Opinion  

Is the cost of retirement advice putting people off?

Simon Read

Simon Read

More people are realising they need financial advice, but very few are prepared to pay for it.

This view is confirmed by new research published last week by Money Minder, a Lincolnshire-based investment and pensions IFA. It focused on pre-retired people, aged between 55 and 67, who are not in a final salary or defined benefit pension scheme.

There are an estimated 3.1m people at this crucial age who need to make some important decisions. Many people are either scared to even think about their finances or presume there is no point. When I have talked to people in that age group, most have given little practical thought to their retirement.

Article continues after advert

Why? Anecdotally, there are a variety of reasons. Top of the tree seems to be the excuse: “I’ve been busy getting on with more important things, like life”.

But many people are either scared to even think about their finances or presume there is no point and things will sort themselves out.

However, Money Minder’s research reveals three-fifths of 55 to 67-year-olds are worried it will be difficult to make ends meet in retirement. Around half have no idea what they are going to do with their pension choices, but the majority say they simply will not pay for the advice they need.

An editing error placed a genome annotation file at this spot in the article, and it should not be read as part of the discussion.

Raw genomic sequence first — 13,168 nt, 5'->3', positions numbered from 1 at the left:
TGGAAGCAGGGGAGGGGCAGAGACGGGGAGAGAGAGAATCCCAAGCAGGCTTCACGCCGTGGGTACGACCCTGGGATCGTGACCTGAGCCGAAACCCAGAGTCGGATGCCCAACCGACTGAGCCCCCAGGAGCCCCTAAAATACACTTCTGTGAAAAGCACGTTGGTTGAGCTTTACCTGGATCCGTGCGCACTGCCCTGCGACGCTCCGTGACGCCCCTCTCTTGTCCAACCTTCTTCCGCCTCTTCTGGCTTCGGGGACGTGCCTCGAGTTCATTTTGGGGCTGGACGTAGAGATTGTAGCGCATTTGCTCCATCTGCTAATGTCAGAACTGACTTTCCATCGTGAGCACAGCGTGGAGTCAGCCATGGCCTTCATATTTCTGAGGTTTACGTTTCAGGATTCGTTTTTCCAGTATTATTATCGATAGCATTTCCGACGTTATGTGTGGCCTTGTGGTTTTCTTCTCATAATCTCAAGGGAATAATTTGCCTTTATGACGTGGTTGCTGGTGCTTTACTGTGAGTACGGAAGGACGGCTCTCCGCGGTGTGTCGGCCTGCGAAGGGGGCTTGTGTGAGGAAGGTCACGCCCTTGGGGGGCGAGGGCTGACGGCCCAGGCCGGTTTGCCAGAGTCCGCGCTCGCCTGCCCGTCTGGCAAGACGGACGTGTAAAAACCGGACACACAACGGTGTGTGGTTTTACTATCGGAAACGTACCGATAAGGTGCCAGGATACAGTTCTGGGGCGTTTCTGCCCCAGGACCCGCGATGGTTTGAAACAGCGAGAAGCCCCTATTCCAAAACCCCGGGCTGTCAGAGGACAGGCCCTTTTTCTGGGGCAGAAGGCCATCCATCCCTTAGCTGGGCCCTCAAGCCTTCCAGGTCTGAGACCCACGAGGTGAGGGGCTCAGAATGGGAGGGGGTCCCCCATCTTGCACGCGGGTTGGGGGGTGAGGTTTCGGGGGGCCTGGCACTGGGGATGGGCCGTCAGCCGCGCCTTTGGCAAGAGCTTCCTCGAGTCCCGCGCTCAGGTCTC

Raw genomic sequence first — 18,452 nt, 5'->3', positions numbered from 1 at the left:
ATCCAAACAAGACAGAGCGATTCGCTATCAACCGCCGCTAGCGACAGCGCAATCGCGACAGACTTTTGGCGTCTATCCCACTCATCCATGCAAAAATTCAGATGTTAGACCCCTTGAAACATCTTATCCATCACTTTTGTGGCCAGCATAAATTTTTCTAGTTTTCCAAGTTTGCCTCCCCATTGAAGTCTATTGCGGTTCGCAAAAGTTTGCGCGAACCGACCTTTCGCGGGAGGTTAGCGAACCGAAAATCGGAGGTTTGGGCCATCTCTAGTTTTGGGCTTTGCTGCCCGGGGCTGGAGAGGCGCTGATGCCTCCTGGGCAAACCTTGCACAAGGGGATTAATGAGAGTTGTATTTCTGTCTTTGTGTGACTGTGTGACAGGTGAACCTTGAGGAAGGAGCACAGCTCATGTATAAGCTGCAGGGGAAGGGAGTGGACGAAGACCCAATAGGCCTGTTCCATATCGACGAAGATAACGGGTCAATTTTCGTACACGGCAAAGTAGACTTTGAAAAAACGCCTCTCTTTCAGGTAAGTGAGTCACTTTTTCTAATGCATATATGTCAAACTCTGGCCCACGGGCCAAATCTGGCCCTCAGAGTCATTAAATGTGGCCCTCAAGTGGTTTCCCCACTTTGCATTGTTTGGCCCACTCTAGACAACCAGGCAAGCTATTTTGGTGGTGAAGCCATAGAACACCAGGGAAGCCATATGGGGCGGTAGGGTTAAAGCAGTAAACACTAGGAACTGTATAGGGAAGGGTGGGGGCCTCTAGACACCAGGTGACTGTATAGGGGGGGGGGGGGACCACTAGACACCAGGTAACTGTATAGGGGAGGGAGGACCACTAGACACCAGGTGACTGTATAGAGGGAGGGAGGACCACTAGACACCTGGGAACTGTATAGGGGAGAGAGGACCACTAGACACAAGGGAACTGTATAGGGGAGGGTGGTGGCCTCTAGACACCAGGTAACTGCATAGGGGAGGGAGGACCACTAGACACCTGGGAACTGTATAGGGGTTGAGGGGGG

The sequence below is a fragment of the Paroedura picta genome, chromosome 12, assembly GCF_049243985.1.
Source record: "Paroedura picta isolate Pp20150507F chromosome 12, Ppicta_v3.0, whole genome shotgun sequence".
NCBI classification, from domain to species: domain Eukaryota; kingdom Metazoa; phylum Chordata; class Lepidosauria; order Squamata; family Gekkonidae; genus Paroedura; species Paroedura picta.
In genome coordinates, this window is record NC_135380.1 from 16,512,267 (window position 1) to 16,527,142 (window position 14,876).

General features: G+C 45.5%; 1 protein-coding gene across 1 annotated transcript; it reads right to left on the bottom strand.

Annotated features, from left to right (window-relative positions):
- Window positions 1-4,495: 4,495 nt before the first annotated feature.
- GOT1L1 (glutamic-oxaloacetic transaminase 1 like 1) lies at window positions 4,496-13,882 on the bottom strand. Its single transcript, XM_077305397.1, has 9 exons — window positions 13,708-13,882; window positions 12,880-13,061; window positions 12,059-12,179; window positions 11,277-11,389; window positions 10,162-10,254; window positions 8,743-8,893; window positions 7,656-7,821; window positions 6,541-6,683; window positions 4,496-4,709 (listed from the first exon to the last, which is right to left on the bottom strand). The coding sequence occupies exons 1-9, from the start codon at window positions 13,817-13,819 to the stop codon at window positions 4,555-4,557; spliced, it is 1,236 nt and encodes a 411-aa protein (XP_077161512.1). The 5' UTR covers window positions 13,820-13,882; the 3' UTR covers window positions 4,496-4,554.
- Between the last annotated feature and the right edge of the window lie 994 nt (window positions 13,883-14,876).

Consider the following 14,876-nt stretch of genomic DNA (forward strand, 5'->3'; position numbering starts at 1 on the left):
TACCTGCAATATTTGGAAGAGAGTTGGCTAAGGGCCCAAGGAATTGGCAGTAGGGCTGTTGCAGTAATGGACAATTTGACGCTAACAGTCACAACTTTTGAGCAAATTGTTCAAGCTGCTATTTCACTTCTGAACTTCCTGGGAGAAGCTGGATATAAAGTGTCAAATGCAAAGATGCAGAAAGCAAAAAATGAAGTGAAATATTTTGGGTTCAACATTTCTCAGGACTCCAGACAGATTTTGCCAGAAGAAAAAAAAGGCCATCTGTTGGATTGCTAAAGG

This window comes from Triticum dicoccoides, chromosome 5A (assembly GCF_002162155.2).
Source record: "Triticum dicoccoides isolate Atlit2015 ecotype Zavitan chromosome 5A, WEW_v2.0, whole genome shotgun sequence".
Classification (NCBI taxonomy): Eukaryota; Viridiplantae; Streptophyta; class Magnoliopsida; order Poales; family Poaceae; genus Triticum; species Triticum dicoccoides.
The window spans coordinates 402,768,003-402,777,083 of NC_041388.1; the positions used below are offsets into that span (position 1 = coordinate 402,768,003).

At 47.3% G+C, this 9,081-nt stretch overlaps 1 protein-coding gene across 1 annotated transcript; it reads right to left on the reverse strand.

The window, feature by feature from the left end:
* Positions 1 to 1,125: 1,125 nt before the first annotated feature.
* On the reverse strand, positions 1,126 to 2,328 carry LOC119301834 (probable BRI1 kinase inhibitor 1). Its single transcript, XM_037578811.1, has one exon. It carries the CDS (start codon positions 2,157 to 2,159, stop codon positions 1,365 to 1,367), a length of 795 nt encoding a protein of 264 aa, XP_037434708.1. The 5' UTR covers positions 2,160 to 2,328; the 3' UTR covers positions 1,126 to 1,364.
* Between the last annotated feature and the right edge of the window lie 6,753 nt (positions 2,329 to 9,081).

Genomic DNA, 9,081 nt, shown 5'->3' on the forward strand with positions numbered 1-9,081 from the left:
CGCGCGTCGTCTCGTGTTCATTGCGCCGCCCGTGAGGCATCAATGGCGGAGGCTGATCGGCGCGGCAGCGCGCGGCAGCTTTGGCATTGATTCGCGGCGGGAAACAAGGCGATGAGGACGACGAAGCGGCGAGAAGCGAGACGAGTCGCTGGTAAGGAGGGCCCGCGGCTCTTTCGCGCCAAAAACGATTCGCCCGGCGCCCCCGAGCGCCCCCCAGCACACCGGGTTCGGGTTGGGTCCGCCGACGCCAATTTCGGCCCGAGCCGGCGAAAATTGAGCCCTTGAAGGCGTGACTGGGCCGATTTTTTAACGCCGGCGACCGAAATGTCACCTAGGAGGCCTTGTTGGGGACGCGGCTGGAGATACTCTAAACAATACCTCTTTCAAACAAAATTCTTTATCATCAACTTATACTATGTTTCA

Just over three-fifths say they are not prepared to pay for retirement planning advice. That is a worrying figure. Without getting decent advice, what will become of these people? Are they likely to make the wrong choices about their pension pot options? You bet.

That was made clear by the FCA’s Retirement Outcome Review final report, published last week. It reported that many people are making poor financial decisions by taking some of their pension pot in cash.

‘Clampdown’ on charges

Whose fault is that? The pension providers, according to an enraged Trade Union Congress.

Its pensions officer, Tim Sharp, said: “The report reveals a retirement income market that often overcharges and confuses people. We need a clampdown on rip-off charges.”

That is certainly something to consider, but that will not help people make the right retirement decisions. When it comes to drawdown, the FCA report concluded that someone who wants to draw from their pot over a 20-year period could increase their expected annual income by more than two-thirds (37 per cent) by investing in a mix of assets rather than just cash.

This may seem obvious to you, but it is not obvious to the many masses who remain a little fearful of investments and are likely to only focus on how much cash they can get their hands on.